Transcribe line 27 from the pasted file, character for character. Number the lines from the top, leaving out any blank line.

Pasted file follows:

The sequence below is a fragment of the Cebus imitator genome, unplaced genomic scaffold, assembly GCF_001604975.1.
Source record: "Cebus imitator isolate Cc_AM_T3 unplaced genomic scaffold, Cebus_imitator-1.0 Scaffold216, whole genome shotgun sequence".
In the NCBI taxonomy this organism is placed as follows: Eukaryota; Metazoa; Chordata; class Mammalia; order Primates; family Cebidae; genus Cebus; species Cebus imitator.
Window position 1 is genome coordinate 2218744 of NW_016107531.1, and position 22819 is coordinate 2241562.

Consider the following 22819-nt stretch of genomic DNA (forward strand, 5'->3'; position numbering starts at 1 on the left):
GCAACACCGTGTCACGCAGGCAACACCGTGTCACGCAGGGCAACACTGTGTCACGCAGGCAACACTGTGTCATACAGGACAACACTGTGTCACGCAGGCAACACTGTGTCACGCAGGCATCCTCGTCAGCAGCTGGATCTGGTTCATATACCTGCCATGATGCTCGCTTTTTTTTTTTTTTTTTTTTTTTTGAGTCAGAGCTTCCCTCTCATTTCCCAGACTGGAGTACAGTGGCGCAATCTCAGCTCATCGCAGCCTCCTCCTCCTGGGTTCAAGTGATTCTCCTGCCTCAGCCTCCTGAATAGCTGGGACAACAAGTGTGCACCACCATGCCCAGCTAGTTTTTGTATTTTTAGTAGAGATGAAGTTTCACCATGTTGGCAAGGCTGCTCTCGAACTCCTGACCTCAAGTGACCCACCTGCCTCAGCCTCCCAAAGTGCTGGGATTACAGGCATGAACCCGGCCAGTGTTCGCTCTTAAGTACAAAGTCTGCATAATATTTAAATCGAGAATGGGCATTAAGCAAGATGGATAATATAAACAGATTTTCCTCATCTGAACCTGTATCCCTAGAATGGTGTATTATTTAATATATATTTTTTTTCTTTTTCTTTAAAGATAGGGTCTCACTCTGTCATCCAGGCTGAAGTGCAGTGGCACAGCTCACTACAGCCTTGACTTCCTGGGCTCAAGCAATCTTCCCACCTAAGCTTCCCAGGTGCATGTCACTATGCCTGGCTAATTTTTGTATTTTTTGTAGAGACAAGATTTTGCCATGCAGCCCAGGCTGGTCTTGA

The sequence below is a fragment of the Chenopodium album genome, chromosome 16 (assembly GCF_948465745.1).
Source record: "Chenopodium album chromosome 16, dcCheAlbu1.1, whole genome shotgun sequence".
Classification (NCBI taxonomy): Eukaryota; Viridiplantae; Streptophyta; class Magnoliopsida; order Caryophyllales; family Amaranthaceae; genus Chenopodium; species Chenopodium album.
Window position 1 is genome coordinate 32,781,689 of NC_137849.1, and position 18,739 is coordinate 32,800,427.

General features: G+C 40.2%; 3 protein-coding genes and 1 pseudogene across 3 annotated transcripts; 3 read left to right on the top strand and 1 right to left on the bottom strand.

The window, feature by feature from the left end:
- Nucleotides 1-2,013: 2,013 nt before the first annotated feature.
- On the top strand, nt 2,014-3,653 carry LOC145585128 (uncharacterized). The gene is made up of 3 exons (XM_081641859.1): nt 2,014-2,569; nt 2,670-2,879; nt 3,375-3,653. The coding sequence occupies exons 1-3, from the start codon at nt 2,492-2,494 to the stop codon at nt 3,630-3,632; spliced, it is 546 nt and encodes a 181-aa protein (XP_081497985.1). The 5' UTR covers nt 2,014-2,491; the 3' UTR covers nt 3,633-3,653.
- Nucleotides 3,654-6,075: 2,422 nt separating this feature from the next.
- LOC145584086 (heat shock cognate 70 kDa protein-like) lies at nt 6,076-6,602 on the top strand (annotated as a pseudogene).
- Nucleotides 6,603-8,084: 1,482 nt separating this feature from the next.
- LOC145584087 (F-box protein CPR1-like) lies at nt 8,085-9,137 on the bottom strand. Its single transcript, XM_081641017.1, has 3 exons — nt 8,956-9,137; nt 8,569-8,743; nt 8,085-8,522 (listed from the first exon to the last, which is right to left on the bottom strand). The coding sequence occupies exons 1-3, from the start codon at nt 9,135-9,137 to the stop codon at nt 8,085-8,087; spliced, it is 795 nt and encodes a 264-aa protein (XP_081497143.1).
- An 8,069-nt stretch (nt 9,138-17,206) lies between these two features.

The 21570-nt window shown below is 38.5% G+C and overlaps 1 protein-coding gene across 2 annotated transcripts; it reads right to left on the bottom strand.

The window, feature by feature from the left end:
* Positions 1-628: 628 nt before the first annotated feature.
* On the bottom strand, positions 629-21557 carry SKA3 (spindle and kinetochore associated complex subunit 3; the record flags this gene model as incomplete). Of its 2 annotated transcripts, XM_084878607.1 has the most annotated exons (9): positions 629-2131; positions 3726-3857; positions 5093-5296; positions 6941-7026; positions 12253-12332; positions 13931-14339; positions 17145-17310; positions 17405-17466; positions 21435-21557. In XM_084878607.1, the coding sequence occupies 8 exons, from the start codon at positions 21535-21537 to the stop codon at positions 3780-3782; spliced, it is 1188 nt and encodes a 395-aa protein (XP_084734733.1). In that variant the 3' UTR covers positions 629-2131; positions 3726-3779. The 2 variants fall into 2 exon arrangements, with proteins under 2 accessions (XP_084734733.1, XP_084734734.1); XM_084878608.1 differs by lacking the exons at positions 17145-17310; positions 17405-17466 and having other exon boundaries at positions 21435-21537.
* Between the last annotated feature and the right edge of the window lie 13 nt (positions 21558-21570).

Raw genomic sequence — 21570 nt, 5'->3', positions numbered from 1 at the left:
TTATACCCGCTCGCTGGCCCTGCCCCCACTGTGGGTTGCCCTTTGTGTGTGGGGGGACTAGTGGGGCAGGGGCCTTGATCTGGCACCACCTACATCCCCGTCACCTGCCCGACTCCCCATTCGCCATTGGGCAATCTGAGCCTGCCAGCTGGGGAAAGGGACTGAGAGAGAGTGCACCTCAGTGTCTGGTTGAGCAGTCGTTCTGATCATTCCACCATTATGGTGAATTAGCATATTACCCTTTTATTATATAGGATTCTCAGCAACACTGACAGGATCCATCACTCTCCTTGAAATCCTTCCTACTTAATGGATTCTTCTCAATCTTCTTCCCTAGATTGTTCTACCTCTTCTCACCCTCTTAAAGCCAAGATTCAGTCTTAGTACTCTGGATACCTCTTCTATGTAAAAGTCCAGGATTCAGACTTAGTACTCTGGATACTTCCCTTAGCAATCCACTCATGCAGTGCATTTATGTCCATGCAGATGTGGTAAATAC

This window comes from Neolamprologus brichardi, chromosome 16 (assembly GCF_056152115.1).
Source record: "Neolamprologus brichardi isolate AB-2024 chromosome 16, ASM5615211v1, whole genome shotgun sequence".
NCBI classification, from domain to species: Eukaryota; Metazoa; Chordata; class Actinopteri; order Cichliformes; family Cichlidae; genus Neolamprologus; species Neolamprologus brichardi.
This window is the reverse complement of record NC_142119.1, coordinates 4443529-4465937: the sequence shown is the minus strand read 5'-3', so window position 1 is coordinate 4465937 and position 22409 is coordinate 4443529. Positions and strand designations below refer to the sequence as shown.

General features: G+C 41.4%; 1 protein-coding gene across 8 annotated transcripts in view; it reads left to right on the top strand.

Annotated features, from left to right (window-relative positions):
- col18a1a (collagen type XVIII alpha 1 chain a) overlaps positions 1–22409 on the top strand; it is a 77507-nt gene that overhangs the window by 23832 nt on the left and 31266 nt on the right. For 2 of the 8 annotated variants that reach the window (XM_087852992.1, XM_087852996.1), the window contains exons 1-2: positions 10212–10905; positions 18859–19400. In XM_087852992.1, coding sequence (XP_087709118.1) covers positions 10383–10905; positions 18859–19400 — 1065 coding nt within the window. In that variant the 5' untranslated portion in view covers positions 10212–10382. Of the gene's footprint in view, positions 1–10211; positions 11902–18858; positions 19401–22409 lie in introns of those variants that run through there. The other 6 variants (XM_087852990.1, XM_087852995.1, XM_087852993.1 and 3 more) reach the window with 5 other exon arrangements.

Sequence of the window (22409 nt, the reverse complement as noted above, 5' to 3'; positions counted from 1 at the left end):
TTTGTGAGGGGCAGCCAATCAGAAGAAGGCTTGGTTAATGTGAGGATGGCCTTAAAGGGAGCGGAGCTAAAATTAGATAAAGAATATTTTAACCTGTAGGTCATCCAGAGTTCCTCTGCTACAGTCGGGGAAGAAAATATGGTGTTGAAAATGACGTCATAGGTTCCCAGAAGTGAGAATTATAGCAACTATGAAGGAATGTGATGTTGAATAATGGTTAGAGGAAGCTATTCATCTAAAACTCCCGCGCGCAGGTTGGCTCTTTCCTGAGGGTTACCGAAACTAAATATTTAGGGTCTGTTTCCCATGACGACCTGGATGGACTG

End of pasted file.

This window comes from Neolamprologus brichardi, chromosome 16 (assembly GCF_056152115.1).